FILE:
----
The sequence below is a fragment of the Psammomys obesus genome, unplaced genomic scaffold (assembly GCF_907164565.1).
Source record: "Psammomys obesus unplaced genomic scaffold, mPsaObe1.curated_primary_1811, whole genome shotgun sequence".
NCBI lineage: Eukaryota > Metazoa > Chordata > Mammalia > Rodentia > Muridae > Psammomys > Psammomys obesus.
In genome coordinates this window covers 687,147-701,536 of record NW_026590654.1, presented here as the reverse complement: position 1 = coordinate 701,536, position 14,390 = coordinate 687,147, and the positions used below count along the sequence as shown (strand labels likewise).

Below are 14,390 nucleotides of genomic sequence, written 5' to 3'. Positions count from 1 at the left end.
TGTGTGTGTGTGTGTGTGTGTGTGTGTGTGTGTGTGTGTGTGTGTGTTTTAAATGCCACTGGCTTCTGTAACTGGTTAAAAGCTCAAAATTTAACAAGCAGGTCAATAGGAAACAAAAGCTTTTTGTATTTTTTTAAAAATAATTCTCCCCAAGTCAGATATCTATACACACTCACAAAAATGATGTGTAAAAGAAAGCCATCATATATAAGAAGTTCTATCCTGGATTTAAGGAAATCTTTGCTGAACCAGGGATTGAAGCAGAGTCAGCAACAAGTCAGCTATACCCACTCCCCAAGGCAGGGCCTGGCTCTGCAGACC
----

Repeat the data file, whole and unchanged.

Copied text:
The sequence below is a fragment of the Psammomys obesus genome, unplaced genomic scaffold (assembly GCF_907164565.1).
Source record: "Psammomys obesus unplaced genomic scaffold, mPsaObe1.curated_primary_1811, whole genome shotgun sequence".
NCBI lineage: Eukaryota > Metazoa > Chordata > Mammalia > Rodentia > Muridae > Psammomys > Psammomys obesus.
In genome coordinates this window covers 687,147-701,536 of record NW_026590654.1, presented here as the reverse complement: position 1 = coordinate 701,536, position 14,390 = coordinate 687,147, and the positions used below count along the sequence as shown (strand labels likewise).

Below are 14,390 nucleotides of genomic sequence, written 5' to 3'. Positions count from 1 at the left end.
TGTGTGTGTGTGTGTGTGTGTGTGTGTGTGTGTGTGTGTGTGTGTGTTTTAAATGCCACTGGCTTCTGTAACTGGTTAAAAGCTCAAAATTTAACAAGCAGGTCAATAGGAAACAAAAGCTTTTTGTATTTTTTTAAAAATAATTCTCCCCAAGTCAGATATCTATACACACTCACAAAAATGATGTGTAAAAGAAAGCCATCATATATAAGAAGTTCTATCCTGGATTTAAGGAAATCTTTGCTGAACCAGGGATTGAAGCAGAGTCAGCAACAAGTCAGCTATACCCACTCCCCAAGGCAGGGCCTGGCTCTGCAGACC